10. Пешкова Д.Ю. Английская неология: способы пополнения вокабуляра на современном этапе / Пешкова Д.Ю. // Известия Волгоградского государственного педагогического университета. – 2019. № 6 (139). – С. 155-160.
  11. Рец И.В. Национально-культурная специфика новой лексики нидерландского и английского языков / Рец И.В. // Вестник Волгоградского государственного университет. Сер.2, Языкознан. – 2014. № 1 (20). – С. 66-70.
  12. Cambridge Dictionary [Электронный ресурс]. – URL: (дата обращения: 28.05.2020)
  13. Collins Dictionary [Электронный ресурс]. – URL: (дата обращения: 28.05.2020)
  14. Macmillan Dictionary [Электронный ресурс]. – URL: (дата обращения: 28.05.2020)
  15. Oxford Learner’s Dictionaries [Электронный ресурс]. – URL: (дата обращения: 28.05.2020)
  16. Urban Dictionary [Электронный ресурс]. – URL: (дата обращения: 28.05.2020)

Список литературы на английском / References in English:
  1. Arnold I.V. Leksikologiya sovremennogo anglijskogo yazyka [Lexicology of Modern English]: Textbook. Ed. 2 nd / Arnold I.V. – M.: FLINT: Science, 2012. – 376 p. [in Russian]
  2. Barannikova L.I. Vvedenie v yazykoznanie [Introduction to Linguistics] / Barannikova L.I. – Saratov: Saratov University, 1973. – 384 p.
  3. Belkova A.E. Funkcionirovanie neologizmov v internet-resursah: na materiale sajta NoNaMe [Functioning neologisms in Internet resources: on the material of the site NoNaMe]: monograph / Belkova A.E. – Nizhnevartovsk: NVSU, 2018. – 112 p. [in Russian]
  4. Valgina N.S. Aktivnye processy v sovremennom russkom yazyke [Active processes in modern Russian language] / Valgina N.S. Textbook. – M.: Logos, 2001. – 304 p. [in Russian]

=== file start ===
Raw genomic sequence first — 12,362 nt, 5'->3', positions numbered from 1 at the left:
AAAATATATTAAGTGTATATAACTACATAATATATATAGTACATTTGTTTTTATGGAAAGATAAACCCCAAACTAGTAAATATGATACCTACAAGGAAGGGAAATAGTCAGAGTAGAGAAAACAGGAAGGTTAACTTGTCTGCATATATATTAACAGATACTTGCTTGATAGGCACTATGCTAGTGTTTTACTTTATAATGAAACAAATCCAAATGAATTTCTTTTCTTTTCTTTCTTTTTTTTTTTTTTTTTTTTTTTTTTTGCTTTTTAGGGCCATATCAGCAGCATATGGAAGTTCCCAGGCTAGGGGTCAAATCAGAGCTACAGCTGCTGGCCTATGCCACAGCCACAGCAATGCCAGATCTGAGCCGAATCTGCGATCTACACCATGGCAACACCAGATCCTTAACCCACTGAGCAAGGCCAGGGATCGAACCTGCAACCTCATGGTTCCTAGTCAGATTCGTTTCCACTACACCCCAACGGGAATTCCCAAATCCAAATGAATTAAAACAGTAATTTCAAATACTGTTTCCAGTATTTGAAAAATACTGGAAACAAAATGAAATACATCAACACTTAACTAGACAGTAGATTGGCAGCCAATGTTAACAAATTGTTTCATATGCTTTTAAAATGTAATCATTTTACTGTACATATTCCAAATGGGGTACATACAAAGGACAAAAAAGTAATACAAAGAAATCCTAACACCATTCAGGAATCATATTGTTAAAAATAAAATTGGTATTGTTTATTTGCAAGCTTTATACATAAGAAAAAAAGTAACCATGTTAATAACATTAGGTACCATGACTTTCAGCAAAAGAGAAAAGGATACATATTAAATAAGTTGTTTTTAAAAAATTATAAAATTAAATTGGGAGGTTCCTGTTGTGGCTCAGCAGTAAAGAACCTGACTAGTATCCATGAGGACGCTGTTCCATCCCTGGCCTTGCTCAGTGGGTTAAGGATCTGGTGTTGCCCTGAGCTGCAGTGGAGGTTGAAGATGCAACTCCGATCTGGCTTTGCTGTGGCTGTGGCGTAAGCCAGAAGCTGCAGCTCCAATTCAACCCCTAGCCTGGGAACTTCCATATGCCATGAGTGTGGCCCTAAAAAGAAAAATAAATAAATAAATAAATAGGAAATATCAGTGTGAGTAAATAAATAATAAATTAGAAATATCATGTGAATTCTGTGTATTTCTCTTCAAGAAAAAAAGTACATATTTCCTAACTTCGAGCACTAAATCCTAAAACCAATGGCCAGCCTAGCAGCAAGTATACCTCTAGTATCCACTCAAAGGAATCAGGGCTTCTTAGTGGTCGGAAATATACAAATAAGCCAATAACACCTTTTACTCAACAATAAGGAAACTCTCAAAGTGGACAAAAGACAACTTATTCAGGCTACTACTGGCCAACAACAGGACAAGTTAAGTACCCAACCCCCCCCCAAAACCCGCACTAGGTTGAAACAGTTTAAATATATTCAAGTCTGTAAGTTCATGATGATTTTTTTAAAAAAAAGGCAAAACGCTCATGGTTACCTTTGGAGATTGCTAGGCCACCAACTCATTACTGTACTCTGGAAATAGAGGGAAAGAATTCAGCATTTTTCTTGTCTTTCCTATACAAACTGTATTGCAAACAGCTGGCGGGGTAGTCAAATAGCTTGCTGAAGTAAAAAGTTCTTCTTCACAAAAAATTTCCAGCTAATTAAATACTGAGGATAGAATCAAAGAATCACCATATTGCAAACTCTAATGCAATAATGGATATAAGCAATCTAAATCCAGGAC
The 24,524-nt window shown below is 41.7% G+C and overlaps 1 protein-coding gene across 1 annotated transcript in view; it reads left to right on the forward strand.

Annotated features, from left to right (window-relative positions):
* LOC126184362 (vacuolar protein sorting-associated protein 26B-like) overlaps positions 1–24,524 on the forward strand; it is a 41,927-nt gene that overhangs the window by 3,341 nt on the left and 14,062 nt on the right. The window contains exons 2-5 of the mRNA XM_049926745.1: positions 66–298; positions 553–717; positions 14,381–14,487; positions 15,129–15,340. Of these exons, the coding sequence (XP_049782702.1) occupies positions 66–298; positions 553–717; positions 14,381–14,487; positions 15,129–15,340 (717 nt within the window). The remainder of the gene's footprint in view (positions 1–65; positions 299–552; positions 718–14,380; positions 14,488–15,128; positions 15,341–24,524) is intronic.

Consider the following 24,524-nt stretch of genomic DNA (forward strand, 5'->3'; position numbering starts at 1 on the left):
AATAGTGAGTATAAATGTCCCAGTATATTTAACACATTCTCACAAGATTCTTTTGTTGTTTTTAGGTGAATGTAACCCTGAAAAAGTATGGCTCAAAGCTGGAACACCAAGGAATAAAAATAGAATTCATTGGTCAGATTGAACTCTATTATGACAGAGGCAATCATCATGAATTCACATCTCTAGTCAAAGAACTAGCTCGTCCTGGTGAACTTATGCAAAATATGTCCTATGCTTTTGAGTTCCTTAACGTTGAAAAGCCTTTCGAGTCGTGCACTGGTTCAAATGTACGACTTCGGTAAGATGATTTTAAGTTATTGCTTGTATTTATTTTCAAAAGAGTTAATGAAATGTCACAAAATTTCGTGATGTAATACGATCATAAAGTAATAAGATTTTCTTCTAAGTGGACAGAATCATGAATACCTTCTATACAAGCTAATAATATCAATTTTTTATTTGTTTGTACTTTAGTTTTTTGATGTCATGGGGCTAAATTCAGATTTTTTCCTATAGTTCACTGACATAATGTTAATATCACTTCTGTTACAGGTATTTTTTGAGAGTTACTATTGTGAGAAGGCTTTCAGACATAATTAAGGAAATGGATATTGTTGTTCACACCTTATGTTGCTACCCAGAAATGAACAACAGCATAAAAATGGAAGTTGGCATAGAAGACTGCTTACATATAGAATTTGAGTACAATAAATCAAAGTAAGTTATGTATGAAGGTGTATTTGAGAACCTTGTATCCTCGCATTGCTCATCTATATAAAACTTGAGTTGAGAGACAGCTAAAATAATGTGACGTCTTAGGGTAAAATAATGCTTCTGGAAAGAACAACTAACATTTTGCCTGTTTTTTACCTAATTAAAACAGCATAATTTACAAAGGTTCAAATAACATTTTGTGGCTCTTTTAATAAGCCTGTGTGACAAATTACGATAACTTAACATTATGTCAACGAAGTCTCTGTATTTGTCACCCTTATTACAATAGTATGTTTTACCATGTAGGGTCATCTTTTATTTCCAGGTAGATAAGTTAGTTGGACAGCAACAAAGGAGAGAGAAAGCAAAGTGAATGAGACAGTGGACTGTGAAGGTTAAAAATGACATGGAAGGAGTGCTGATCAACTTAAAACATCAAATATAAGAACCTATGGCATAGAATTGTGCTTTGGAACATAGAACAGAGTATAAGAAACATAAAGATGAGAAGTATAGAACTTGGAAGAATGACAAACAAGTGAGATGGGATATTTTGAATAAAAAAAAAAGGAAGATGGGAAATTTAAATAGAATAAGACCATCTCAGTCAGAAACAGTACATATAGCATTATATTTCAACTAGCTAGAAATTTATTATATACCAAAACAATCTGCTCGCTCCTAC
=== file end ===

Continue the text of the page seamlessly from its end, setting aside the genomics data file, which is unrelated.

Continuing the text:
5. Vinogradov V.S. Vvedenie v perevodovedenie (obshchie i leksicheskie voprosy) [Introduction to Translation (general and lexical questions)] / Vinogradov V.S. – M.: Publishing house of the Institute of General Secondary Education OF RAO, 2001. – 224 p. [in Russian]
  6. Grechishkina S.V. Process formirovaniya ekologicheskoj kul’tury v SSHA: Amerikanskie cennosti [The process of forming an environmental culture in the USA: American values] / Grechishkina S.V. // Bulletin of Tomsk state university. – 2018. № 30. – URL: (accessed 23 December 2019). [in Russian]
  7. Zaraiskiy A.A. Morfemnaya struktura neologizmov v sovremennom anglijskom yazyke [Morphemic structure of neologisms in modern English] / Zaraiskiy A.A. // Language and cultural identity in the digital era: monograph. – Saratov: Publishing house “Amirit”, 2019. – 162 p. [in Russian]
  8. Koltsova E.A. Neologizmy anglijskogo yazyka XXI v. [Neologisms of the English language of the 21st century] / Koltsova E.A. // Bulletin of the Peoples’ Friendship University of Russia. Series: Language Theory. Semiotics. Semantics. – 2017. V.8. No.3. – P. 604-613. [in Russian]
  9. Kotelova N.S. Izbrannye raboty [Selected Works] / Kotelova N.S. Russian Academy of Sciences; Linguistic Research Institute. – St. Petersburg: Nestor History, 2015. – 276 p. [in Russian]
  10. Peshkova D.Y. Anglijskaya neologiya: sposoby popolneniya vokabulyara na sovremennom etape [English neology: Ways to replenish the vocabulary at the modern stage] / Peshkova D.Y. // Proceedings of Volgograd State Teachers’ University. – 2019. No 6 (139). – P. 155-160. [in Russian]
  11. Rets I.V. Nacional’no-kul’turnaya specifika novoj leksiki niderlandskogo i anglijskogo yazykov [The National-Cultural specificity of the new Dutch and English vocabulary] / Rets I.V. // Science Journal of VolSU. Linguistics. – 2014. No 1 (20). – P. 66-70. [in Russian]
  12. Cambridge Dictionary [Electronic resource]. – URL: (accessed: 28.05.2020)
  13. Collins Dictionary [Electronic resource]. – URL: (accessed: 28.05.2020)
  14. Macmillan Dictionary [Electronic resource]. – URL: (accessed: 28.05.2020)
  15. Oxford Learner’s Dictionaries [Electronic resource]. – URL: (accessed: 28.05.2020)
  16. Urban Dictionary [Электронный ресурс]. – URL: (дата обращения: 28.05.2020)